“Bite-Size Bits of Local, National, and Global History”
“Bite-Size Bits of Local, National, and Global History”

Near Brenham in Washington County, Texas — The American South (West South Central)

Robert Emmett Bledsoe Baylor


Robert Emmett Bledsoe Baylor Marker image. Click for full size.
By Larry D. Moore, June 11, 2018
1. Robert Emmett Bledsoe Baylor Marker
Inscription.  R.E.B. Baylor, for whom Baylor University is named, was a prominent leader in diverse arenas of public service: military, judicial, political, educational, fraternal and religious. A Kentucky native, he served in the War of 1812 and the Creek Indian War, attaining the rank of Lieutenant Colonel. Following successes in law and politics in Kentucky and Alabama, he moved to Texas in 1839 and taught school at La Grange, later settling at Gay Hill (7 mi. W), where he built his home, Holly Oak.

Baylor was judge of the Third Judicial District and associate justice of the Republic of Texas Supreme Court, 1841-45. He continued as district judge during statehood, retiring in 1863. A Mason, he was Grand Chaplain of the Grand Lodge of Texas.

It was perhaps as a Baptist leader that Baylor received his greatest recognition. Converted to Christianity in 1839, he helped found the Texas Baptist Education Society in 1841. With W.M. Tryon and J.G. Thomas, he worked to start a Baptist university. Chartered in 1845 as Baylor University, it opened at Independence the following year and included a female department later chartered separately as
Robert Emmett Bledsoe Baylor Marker Area image. Click for full size.
By Larry D. Moore, June 11, 2018
2. Robert Emmett Bledsoe Baylor Marker Area
Baylor Female College. Baylor served as a trustee for both institutions and taught law classes, accepting no pay for teaching.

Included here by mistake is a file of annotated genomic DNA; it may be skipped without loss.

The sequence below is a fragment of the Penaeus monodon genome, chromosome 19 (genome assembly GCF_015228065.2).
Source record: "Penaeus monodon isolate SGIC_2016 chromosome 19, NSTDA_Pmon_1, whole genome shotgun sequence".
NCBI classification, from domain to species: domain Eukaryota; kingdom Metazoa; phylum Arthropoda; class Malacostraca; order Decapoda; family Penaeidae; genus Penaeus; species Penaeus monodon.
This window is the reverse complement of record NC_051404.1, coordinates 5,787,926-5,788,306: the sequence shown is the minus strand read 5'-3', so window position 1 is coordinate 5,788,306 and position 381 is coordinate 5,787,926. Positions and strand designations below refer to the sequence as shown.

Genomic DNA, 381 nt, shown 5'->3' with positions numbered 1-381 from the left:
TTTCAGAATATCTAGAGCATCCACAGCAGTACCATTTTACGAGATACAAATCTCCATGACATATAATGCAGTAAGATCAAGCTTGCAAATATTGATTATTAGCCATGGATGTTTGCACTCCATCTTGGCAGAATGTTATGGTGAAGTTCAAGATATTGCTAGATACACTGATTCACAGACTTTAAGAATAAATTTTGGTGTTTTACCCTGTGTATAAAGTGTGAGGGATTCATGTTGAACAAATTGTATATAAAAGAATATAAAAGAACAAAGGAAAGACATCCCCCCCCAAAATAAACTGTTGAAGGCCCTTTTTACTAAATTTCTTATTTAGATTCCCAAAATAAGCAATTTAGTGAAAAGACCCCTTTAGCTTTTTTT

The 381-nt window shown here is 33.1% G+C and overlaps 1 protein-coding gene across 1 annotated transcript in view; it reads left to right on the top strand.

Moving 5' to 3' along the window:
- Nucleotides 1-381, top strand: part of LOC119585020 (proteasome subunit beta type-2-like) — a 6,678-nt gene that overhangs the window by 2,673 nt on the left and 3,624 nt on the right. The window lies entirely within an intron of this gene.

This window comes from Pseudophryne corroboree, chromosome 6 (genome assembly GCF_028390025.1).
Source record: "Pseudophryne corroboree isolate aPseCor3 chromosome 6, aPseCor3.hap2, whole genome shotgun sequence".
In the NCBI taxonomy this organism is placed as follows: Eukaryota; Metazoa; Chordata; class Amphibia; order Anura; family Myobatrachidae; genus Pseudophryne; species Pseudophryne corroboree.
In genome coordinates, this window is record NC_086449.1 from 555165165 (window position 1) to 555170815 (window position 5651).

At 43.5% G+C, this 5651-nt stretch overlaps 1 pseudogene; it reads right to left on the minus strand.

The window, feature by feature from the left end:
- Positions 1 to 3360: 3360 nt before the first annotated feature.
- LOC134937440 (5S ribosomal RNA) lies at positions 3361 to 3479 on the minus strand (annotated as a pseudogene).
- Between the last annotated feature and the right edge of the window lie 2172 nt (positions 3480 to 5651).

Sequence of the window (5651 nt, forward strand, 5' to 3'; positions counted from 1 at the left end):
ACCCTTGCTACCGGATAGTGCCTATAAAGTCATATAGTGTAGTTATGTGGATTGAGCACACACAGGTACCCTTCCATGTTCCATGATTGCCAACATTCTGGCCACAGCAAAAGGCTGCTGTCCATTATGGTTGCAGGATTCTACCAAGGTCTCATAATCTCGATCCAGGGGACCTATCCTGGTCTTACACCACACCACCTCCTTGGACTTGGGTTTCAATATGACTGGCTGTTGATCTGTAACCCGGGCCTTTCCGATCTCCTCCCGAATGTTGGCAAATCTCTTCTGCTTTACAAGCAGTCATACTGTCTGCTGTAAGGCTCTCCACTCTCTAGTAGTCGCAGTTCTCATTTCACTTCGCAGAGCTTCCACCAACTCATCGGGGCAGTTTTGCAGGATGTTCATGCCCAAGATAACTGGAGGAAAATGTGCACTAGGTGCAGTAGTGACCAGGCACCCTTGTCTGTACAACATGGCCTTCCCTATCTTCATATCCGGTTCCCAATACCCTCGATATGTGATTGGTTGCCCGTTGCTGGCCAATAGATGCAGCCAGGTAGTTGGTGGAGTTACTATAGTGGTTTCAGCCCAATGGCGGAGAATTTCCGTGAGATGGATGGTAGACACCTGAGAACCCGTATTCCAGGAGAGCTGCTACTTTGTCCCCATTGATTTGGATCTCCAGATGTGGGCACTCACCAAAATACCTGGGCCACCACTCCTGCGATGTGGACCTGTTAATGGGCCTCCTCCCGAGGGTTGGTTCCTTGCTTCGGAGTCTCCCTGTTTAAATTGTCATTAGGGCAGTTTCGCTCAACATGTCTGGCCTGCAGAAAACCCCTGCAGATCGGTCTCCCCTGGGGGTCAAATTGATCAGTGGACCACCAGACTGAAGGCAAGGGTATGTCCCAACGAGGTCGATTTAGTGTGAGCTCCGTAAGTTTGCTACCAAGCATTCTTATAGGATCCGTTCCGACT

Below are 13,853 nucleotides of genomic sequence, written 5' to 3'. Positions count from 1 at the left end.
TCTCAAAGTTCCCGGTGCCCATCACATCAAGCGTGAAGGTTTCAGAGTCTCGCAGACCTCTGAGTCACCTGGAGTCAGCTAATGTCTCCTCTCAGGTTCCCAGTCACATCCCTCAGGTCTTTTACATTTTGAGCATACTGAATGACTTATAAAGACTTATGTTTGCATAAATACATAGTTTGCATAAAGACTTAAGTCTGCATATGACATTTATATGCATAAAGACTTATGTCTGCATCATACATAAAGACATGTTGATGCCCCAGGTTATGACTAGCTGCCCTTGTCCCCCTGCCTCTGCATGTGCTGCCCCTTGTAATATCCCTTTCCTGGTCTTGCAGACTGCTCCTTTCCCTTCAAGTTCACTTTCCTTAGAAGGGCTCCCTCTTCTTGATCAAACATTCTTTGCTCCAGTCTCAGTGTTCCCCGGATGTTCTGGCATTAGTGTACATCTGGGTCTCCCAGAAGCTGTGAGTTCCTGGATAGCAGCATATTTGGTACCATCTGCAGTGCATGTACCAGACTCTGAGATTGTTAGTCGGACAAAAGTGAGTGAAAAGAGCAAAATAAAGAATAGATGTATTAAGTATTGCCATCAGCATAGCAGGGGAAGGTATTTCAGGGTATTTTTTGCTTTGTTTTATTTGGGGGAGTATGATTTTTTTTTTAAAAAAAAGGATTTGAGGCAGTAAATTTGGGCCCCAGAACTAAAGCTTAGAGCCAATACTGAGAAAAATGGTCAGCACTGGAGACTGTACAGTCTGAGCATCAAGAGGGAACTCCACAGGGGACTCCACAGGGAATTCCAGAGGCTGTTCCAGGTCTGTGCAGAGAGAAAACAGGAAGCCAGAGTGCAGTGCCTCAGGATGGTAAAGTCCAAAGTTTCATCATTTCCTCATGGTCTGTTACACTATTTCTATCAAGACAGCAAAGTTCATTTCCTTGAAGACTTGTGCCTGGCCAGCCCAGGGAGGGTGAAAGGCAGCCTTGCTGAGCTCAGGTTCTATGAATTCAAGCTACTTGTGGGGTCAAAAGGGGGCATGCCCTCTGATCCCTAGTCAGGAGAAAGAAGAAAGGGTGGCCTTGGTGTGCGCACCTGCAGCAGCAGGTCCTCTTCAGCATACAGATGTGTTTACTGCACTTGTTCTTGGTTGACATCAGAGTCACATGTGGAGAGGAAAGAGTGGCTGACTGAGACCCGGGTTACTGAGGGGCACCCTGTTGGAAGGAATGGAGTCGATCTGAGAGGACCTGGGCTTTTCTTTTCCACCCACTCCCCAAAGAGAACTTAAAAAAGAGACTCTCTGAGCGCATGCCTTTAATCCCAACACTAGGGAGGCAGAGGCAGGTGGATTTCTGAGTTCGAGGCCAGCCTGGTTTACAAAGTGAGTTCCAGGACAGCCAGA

Judge R.E.B. Baylor died on Dec. 30, 1873, with burial here on the Windmill Hill campus. The university moved to Waco in 1886, and in 1917, reburial of his remains occurred at Baylor Female College (now Mary Hardin-Baylor University) in Belton. This marker commemorates the judge's productive years here, from which his influence spread worldwide and is still in evidence today.
Erected 2006 by Texas Historical Commission. (Marker Number 13679.)
Topics. This historical marker is listed in these topic lists: Churches & ReligionEducation.
Location. 30° 18.95′ N, 96° 20.72′ W. Marker is near Brenham, Texas, in Washington County. Marker can be reached from Lueckemeyer Road. Touch for map. Marker is in this post office area: Brenham TX 77833, United States of America. Touch for directions.
Other nearby markers. At least 8 other markers are within walking distance of this marker. Baylor University for Boys (within shouting distance of this marker); Home Built in 1845 by General Jerome B. Robertson (about 400 feet away, measured in a direct line); Baylor University on Windmill Hill (about 400 feet away); General Sam Houston (about 500 feet away); Old Baptist Church
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(approx. ¼ mile away); Houston-Lea Family Cemetery (approx. 0.3 miles away); Margaret Moffette Lea Houston (approx. 0.3 miles away); Liberty Baptist Church (approx. half a mile away). Touch for a list and map of all markers in Brenham.
Also see . . .  Baylor, Robert Emmett Bledsoe. from the Handbook of Texas Online (Submitted on June 13, 2018, by Larry D. Moore of Del Valle, Texas.) 
Credits. This page was last revised on June 23, 2018. It was originally submitted on June 12, 2018, by Larry D. Moore of Del Valle, Texas. This page has been viewed 99 times since then and 19 times this year. Photos:   1, 2. submitted on June 12, 2018, by Larry D. Moore of Del Valle, Texas. • Andrew Ruppenstein was the editor who published this page.
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Aug. 12, 2020